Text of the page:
The tragedy of the Rohingya refugee crisis, coupled with monsoon season, led United Nations Secretary-General António Guterres to say during his visit to the camps in July, “nothing could have prepared me for the scale of the crisis and extent of suffering.”
A United Nations fact-finding mission has called for an investigation into genocide against the Rohingya Muslim community. It’s an extremely rare allegation, but one that underscores the gravity of the human rights violations against this minority group. One year ago in a mass exodus, 700,000 Rohingya — the majority children, women and the elderly — fled their homes in Myanmar with barely more than the clothes on their backs. They now inhabit the world’s largest refugee camp settlement, what was a previous elephant sanctuary on the slopes of Cox’s Bazar in neighboring Bangladesh.
Even against this backdrop, it may be safe to say that few people are harder hit than the women in these camps. These women and girls have survived gang rape, mass killings, seen family members murdered, and witnessed their homes and entire villages leveled.
Women’s safety and needs are often neglected around the world, and refugee camps are no exception. Ongoing incidents of gender-based violence are reported by the hundreds weekly. Women aren’t safe doing the most basic chores like collecting water, or using toilets and showers, many of which lack a roof and a lockable door. To avoid using the toilet, Rohingya women suffer abdominal pain and infections that can lead to kidney damage; or resort to defecation by their tents, which increases the risk of major disease outbreaks — especially during the heavy rains.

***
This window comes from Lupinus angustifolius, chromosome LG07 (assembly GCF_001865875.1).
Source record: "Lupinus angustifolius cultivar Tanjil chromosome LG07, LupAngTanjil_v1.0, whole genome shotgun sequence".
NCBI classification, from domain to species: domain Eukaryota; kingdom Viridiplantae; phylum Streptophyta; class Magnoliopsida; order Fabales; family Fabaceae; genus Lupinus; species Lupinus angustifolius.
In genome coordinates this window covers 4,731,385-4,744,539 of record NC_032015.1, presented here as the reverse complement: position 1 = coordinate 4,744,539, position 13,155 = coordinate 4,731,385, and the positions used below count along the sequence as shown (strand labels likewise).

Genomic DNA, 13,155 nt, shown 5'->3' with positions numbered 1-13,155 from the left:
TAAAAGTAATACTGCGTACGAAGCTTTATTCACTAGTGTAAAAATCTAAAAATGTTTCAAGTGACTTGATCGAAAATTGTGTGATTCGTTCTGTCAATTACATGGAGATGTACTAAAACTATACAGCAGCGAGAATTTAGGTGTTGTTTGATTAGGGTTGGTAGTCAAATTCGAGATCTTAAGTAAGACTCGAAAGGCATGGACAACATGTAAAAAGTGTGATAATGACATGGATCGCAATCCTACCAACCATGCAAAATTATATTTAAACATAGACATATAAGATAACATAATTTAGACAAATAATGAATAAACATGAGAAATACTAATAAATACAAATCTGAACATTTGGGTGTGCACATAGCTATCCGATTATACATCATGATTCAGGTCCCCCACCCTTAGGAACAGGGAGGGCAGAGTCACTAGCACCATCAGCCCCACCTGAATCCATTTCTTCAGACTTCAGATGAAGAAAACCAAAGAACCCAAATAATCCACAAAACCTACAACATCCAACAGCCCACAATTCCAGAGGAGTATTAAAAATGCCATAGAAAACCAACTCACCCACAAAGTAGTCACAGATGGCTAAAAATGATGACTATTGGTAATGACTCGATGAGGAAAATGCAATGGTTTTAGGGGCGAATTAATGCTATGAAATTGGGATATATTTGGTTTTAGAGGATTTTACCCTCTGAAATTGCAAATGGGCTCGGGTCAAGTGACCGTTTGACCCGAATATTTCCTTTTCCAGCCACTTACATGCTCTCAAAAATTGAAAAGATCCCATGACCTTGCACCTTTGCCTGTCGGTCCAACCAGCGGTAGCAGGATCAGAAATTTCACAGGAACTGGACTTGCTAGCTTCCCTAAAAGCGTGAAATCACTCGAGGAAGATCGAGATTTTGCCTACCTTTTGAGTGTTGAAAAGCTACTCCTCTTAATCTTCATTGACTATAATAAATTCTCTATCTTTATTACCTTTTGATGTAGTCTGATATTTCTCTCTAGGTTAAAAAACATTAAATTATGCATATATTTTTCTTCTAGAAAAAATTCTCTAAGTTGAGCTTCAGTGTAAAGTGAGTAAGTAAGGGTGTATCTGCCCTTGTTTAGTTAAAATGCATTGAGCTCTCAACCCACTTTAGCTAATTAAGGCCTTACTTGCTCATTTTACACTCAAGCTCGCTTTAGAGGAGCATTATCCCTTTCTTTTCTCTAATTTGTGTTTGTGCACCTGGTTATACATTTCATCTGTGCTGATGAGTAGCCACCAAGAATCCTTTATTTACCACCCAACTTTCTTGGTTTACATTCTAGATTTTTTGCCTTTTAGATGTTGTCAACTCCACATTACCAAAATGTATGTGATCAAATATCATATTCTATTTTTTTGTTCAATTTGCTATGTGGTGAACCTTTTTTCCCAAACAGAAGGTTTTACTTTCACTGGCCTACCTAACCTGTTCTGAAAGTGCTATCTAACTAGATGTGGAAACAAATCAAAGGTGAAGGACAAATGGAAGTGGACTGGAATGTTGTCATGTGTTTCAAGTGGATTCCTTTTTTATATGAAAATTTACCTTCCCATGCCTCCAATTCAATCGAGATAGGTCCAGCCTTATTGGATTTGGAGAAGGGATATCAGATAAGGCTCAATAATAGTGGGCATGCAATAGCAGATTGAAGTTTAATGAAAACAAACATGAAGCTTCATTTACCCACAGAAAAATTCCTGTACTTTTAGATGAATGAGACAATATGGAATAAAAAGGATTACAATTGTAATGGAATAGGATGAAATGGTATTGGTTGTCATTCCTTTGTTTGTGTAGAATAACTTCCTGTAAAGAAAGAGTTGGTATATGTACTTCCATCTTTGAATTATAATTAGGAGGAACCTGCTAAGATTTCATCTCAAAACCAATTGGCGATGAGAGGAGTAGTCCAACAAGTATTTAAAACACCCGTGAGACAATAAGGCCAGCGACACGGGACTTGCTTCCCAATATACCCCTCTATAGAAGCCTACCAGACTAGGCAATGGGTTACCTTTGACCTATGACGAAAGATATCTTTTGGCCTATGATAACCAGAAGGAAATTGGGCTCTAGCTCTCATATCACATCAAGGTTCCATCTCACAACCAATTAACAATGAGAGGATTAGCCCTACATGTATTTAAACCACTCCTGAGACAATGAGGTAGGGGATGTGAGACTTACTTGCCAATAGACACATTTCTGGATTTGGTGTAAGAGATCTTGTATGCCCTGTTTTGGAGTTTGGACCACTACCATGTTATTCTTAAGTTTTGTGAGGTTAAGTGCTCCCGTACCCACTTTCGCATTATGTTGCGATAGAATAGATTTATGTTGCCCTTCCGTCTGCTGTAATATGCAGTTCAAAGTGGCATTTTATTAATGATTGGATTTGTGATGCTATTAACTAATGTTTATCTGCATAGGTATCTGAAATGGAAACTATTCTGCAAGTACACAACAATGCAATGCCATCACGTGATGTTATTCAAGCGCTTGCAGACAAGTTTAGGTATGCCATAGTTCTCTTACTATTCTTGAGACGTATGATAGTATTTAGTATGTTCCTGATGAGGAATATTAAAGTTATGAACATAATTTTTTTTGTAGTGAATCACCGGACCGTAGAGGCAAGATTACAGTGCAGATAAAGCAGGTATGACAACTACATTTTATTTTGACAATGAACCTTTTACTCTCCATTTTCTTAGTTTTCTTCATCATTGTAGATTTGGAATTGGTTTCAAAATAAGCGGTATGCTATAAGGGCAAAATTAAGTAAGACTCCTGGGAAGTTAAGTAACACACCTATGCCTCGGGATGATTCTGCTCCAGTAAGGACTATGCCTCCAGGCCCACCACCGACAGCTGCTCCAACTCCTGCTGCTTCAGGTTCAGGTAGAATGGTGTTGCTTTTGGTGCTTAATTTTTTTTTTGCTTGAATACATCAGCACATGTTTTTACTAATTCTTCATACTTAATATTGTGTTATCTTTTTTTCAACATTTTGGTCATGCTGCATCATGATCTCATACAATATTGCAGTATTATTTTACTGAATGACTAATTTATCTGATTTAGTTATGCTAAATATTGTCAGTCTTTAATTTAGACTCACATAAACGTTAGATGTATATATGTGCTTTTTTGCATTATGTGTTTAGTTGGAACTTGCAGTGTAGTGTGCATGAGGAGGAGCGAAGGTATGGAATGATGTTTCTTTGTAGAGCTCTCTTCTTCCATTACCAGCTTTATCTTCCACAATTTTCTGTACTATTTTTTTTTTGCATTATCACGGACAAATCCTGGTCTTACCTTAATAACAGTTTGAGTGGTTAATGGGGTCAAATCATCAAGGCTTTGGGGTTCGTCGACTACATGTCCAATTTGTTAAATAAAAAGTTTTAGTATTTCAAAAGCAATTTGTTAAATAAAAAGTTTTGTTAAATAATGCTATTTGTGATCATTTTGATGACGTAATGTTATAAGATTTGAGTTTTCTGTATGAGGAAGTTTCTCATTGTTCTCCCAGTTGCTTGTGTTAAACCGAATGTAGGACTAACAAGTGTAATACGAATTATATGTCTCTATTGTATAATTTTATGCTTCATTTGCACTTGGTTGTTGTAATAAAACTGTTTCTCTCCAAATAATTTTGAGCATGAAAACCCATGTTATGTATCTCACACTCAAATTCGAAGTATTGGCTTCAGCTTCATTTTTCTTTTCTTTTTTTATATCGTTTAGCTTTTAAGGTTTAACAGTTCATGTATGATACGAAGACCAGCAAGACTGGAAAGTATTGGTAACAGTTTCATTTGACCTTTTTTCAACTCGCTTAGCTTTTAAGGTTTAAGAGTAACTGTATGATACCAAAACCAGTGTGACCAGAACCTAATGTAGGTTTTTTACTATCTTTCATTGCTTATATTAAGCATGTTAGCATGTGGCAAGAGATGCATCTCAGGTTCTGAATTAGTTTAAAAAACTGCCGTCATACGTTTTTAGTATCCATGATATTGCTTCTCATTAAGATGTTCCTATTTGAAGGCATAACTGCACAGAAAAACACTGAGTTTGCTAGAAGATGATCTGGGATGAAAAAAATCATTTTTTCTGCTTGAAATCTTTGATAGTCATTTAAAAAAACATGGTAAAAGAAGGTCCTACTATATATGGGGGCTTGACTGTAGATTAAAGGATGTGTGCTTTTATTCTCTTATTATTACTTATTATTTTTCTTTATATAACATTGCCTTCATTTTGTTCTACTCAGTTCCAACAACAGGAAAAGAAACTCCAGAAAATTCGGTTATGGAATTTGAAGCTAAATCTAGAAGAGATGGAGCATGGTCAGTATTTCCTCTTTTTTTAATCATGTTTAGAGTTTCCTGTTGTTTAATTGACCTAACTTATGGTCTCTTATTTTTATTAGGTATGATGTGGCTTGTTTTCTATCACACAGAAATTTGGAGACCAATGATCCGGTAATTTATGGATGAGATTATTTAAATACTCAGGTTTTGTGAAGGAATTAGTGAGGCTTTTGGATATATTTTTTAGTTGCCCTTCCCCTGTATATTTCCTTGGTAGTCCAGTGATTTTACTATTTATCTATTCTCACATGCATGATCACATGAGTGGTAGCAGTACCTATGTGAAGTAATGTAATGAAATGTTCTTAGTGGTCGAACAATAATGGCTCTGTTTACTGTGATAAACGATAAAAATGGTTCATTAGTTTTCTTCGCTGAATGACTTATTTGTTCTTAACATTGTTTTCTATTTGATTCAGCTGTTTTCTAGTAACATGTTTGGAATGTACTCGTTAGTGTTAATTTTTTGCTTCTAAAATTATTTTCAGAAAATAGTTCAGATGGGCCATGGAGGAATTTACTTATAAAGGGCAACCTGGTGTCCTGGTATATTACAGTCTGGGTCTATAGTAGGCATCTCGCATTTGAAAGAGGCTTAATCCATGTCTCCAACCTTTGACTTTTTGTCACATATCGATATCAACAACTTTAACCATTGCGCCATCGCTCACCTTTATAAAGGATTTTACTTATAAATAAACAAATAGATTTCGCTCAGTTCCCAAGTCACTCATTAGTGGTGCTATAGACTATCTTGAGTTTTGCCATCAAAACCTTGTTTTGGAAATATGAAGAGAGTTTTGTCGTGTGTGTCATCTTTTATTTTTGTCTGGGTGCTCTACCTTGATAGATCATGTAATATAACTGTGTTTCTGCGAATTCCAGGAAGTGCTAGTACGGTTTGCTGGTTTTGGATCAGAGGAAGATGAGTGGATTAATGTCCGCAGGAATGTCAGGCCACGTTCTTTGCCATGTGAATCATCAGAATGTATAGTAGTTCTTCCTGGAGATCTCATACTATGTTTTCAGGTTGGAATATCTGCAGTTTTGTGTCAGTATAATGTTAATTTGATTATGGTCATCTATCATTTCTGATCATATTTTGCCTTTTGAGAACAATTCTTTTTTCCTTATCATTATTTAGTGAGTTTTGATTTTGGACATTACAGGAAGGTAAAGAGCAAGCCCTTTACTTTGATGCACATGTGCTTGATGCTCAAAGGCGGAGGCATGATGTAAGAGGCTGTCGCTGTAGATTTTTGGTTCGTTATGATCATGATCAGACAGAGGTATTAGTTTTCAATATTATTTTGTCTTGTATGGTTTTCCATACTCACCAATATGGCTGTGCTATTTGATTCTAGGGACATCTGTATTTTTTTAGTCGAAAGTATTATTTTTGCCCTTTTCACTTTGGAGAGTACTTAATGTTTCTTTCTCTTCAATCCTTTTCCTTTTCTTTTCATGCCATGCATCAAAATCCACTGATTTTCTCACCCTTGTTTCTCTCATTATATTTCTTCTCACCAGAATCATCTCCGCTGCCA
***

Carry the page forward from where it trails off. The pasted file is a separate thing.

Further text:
It’s paramount that we take into consideration the layered needs of Rohingya refugee women, and even more specifically, the particular trauma and needs of women who are pregnant and breastfeeding.
My organization has been working with the Rohingya in Bangladesh since the beginning, training Rohingya themselves as community health workers to go out into the community to locate pregnant woman, including those tragically pregnant through rape. Out of shame from their situations, many avoid leaving their tents to seek critical antenatal care. In the three camps Food for the Hungry has been assigned, we have identified over 1,600 pregnant women, including nearly 600 pregnant and lactating women in need of health and nutrition assistance. We have been able to get 84 percent of them into prenatal care and counseling, including 93 percent of them to at least two prenatal visits in their makeshift homes, in just a three-month timespan between April and June.
The importance of antenatal care can’t be overstated. The World Health Organization affirms that "all women need access to antenatal care in pregnancy, skilled care during childbirth, and care and support in the weeks after childbirth." Antenatal and postpartum health care can prevent most complications that cause 75 percent of all maternal deaths.
As other institutions have pointed out, there is no standalone budget for meeting women’s specific needs in the Rohingya refugee response effort — but there needs to be.
We can never forget what these women have been through, what they currently endure, and the additional help they desperately need. In the face of allegations of genocide against the Rohingya, I urge Congress and the administration not only to continue funding emergency efforts in Bangladesh, but also see more involvement from USAID and the state department in addressing the unique needs of refugee women. In the midst of unimaginable hardship, they continue to carry and care for the next generation.